Scientific advances have transformed the world. However, science can sometimes get things wrong, and at times, disastrously so.
Understanding the basis for scientific claims and judging how much confidence we should place in them is essential for individual choice, societal debates, and development of public policy and laws.
We must ask: what is the basis of scientific claims?
How much confidence should we put in them? What is defined as science and what is not? This book synthesizes a working definition of science and its properties, as explained through the eyes of a practicing scientist, by integrating advances from philosophy, psychology, history, sociology, and anthropology into a holistic view.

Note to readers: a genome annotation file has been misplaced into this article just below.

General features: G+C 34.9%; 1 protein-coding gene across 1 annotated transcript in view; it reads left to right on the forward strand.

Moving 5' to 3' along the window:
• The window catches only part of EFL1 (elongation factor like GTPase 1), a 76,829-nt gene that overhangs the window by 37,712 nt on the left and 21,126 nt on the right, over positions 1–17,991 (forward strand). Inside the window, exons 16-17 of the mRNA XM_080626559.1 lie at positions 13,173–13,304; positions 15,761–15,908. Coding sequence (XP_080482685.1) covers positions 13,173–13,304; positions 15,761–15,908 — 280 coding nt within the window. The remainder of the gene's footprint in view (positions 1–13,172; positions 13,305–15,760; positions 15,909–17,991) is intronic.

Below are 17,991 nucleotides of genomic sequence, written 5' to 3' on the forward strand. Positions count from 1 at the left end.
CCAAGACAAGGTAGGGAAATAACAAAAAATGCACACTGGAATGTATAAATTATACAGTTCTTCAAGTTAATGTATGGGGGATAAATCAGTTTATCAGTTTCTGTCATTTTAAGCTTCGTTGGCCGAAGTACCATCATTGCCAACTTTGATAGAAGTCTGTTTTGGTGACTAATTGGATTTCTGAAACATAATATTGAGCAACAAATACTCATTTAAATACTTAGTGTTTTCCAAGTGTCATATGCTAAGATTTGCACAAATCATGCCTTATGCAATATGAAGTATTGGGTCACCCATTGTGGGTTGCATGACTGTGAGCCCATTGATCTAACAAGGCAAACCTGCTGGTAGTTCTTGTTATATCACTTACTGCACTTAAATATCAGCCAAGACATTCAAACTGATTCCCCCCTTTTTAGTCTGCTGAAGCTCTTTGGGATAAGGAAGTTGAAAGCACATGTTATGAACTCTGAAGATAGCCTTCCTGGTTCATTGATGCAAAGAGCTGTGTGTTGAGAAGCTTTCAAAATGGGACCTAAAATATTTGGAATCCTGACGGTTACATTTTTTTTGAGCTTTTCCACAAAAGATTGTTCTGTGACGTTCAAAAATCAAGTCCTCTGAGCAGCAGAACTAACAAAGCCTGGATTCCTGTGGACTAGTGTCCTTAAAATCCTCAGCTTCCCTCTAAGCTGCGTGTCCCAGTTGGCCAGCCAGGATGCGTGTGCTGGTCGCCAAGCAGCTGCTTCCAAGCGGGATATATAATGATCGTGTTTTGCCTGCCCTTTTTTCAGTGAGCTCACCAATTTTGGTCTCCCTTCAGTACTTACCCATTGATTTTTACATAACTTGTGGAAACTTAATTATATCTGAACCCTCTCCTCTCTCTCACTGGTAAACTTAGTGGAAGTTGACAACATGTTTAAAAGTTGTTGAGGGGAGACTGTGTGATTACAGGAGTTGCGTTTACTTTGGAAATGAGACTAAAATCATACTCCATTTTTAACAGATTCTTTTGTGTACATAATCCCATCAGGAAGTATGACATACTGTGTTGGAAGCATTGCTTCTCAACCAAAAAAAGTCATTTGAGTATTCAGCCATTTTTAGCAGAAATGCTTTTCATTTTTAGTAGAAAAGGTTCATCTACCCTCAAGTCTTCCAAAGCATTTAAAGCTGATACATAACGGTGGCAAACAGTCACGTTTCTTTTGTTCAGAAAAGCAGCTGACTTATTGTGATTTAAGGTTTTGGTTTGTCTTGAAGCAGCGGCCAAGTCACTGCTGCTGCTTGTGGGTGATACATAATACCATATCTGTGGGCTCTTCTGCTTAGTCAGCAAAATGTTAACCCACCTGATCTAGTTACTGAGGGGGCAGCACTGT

Crucial in our political climate, the book fights the myths of science often portrayed to the public.
Written for a general audience, it also enables students to better grasp methodologies and helps professional scientists to articulate what they do and why.